A snippet of a WS-Trust document that makes a request for a security token is shown here:

<S11:Envelope xmlns:S11="..." xmlns:wsu="..." xmlns:wsse="..." xmlns:xenc="..." xmlns:wst="..."> <S11:Header> ... <wsse:Security> <xenc:ReferenceList>...</xenc:ReferenceList> <xenc:EncryptedData Id="encUsername">...</xenc:EncryptedData> <ds:Signature xmlns:ds="..."> ... <ds:KeyInfo> <wsse:SecurityTokenReference> <wsse:Reference URI="#myToken"/> </wsse:SecurityTokenReference> </ds:KeyInfo> </ds:Signature> </wsse:Security> ... </S11:Header> <S11:Body wsu:Id="req"> <wst:RequestSecurityToken> <wst:TokenType> http://example.org/mySpecialToken </wst:TokenType> <wst:RequestType> http://schemas.xmlsoap.org/ws/2005/02/trust/Issue </wst:RequestType> </wst:RequestSecurityToken> </S11:Body> </S11:Envelope>

MSDN offers a great resource for investigating WS-Trust at http://msdn.microsoft.com/library/en-us/dnglobspec/html/WS-trust.pdf. The specification itself and some background information are available at http://www-106.ibm.com/developerworks/library/specification/ws-trust/.

WS-Trust is a specification for a language, and a WS-Trust document is implemented in XML. The WSE has a WSTrust class (http://msdn.microsoft.com/library/default.asp?url=/library/en-us/wseref/html/T_Microsoft_Web_Services2_Security_WSTrust.asp) that abstracts many of the details of the SOAP message for WS-Trust, allowing you to develop WS-Trust enabled services in .NET.

4. WS-Privacy

  • What is it?
    An XML Schema that defines your privacy policies regarding acceptance and use of personal information.
  • When would you use it?
    If you need to collect a lot of information from your Web services clients, such as credit card information, you can publish a WS-Privacy document detailing how this information is handled.
  • Tell me more
    You will be able to state how you conform to various privacy policies using the WS-Privacy specification. It encapsulates WS-Policy (it is a policy after all), WS-Security (to associate privacy claims with each message), and WS-Trust (to specify how claims around message privacy is met). It is a very ambitious effort, and to date hasn't yet been formalized or released.

5. WS-SecureConversation

  • What is it?
    A set of enhancements to SOAP that allow you to specify how a message can be secured throughout a long-running message exchange.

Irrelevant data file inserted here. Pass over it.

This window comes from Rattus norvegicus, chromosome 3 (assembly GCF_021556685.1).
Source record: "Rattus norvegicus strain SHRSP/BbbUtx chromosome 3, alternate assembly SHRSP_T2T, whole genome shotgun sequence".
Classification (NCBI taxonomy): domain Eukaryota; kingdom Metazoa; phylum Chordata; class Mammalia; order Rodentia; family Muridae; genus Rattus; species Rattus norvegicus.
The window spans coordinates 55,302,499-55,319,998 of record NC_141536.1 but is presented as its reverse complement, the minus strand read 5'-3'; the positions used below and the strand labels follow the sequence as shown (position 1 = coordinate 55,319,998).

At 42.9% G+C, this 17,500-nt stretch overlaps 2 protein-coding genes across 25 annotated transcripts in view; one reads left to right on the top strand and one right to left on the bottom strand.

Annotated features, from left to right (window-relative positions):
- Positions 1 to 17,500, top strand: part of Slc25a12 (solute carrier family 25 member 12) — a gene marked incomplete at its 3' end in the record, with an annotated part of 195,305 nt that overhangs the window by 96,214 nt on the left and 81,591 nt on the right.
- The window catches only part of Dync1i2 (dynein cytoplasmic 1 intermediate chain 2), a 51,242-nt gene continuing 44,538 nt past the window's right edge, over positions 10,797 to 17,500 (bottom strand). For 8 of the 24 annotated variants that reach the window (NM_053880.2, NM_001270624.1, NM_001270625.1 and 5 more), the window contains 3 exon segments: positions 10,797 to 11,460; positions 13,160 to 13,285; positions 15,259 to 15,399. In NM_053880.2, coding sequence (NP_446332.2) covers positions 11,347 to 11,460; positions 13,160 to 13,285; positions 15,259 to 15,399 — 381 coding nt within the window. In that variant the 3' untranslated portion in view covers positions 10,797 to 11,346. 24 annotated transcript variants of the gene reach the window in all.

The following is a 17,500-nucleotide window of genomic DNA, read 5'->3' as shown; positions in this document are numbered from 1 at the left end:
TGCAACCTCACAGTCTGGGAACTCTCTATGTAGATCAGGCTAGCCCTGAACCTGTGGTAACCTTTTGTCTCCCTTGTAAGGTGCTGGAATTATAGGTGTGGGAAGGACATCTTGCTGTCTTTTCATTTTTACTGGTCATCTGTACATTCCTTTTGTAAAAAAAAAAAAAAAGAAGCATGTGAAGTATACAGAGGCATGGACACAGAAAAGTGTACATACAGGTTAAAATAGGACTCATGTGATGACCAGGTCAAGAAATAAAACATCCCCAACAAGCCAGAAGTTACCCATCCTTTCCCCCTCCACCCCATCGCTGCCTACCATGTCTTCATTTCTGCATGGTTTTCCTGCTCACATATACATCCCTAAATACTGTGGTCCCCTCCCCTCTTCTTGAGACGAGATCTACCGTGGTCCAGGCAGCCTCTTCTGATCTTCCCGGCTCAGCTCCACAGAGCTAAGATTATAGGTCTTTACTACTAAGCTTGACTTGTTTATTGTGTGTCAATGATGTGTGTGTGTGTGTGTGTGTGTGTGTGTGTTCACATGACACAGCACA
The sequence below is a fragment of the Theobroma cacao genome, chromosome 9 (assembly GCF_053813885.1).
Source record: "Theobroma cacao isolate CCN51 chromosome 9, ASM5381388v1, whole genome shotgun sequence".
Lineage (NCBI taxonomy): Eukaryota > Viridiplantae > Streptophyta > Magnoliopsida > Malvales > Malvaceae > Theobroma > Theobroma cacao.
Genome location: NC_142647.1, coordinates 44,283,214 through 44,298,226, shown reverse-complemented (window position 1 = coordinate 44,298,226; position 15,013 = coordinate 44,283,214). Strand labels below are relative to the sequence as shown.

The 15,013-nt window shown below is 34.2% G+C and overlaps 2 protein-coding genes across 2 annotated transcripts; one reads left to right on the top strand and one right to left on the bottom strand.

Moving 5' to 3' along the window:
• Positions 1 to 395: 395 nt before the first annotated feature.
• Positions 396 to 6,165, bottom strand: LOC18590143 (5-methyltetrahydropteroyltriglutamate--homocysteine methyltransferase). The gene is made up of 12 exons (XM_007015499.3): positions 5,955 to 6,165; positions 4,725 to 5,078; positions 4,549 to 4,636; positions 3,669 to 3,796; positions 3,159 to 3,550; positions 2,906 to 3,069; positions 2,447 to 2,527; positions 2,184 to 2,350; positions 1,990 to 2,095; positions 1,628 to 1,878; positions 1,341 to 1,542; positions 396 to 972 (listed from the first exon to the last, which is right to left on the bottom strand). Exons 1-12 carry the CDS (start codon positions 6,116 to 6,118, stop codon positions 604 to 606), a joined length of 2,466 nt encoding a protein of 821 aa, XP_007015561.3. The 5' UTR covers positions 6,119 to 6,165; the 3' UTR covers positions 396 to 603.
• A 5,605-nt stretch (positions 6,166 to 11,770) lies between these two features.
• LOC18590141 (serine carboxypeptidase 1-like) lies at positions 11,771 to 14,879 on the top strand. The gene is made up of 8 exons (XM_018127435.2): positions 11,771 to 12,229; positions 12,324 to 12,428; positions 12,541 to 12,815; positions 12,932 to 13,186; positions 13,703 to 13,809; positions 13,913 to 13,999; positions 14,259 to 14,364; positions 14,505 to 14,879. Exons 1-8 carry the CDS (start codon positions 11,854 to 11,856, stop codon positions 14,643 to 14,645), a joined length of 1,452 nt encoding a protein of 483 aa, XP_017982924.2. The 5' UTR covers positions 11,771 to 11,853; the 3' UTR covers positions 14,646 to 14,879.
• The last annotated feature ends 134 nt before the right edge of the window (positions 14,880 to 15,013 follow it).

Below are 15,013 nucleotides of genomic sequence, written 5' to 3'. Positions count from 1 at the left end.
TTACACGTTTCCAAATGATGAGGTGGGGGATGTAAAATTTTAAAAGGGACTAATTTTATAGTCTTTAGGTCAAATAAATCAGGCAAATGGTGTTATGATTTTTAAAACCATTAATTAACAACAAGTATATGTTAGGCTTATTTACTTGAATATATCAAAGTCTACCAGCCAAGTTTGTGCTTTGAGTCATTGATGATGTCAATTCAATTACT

• When would you use it?
    If your Web service and your client interact over a long-running process with a lot of data going over and back between them.
  • Tell me more!
    WS-Security provides mechanisms that allow you to build security for each message in a message exchange. However, in many cases you'll require more complex interactions, with many messages being exchanged. You could secure each of these in isolation, but it would be much more efficient if you could establish a context that reduces the overall burden of securing each message. The WS-SecureConversation specification defines a Security Context Token that does just that.

An example of a context token is shown below:

<wsc:SecurityContextToken xmlns:wsu='http://docs.oasis-open.org/wss/2004/01/oasis-200401-wss- wssecurity-utility-1.0.xsd' xmlns:wsc='http://schemas.xmlsoap.org/ws/2004/04/sc' wsu:Id='MySCT'> <wsc:Identifier></wsc:Identifier> <wsu:Created>2004-05-07T21:24:06</wsu:Created> <wsu:Expires>2004-05-08T09:24:06</wsu:Expires> </wsc:SecurityContextToken>

The specification itself is available at http://msdn.microsoft.com/library/en-us/dnglobspec/html/WS-secureconversation.pdf.

6. WS-Federation

  • What is it?
    A set of enhancements to SOAP that allow you to federate trust credentials among a group of Web service partners.
  • When would you use it?
    If you, and a number of other services share the same set of customers.
  • Tell me more!
    This specification defines mechanisms to enable identity, account, attributes, authentication, and authorization federation across different trust realms. The specification is in the review stage. The WS-Security, WS-Trust, and WS-Policy models define the basis for federation. WS-Federation extends these by describing how they may combine to enable richer trust across and between domains and federated services.
Figure 1. Federated Trust: The image shows how the WS-Trust model can be applied to a federation scenario.

Where this would work is in a network that requires a degree of federation. For example, say you have a network of bulletin boards, some of which are public to all organizations that subscribe to your system, while others are private to specific companies. If the private boards are to be shared between company A and company B, but not company C, then you would use federation of credentials between companies A and B.

Figure 1 shows how the WS-Trust model can be applied to a federation scenario. In this case security tokens (1) are passed from the requestor's trust realm and are used to acquire authentication on the respondent's trust realm (2), in order to access the resource (3). So tokens from one domain are used on another, allowing for federation across the domains. The specification defines a schema for the various messages that would be used in this scenario.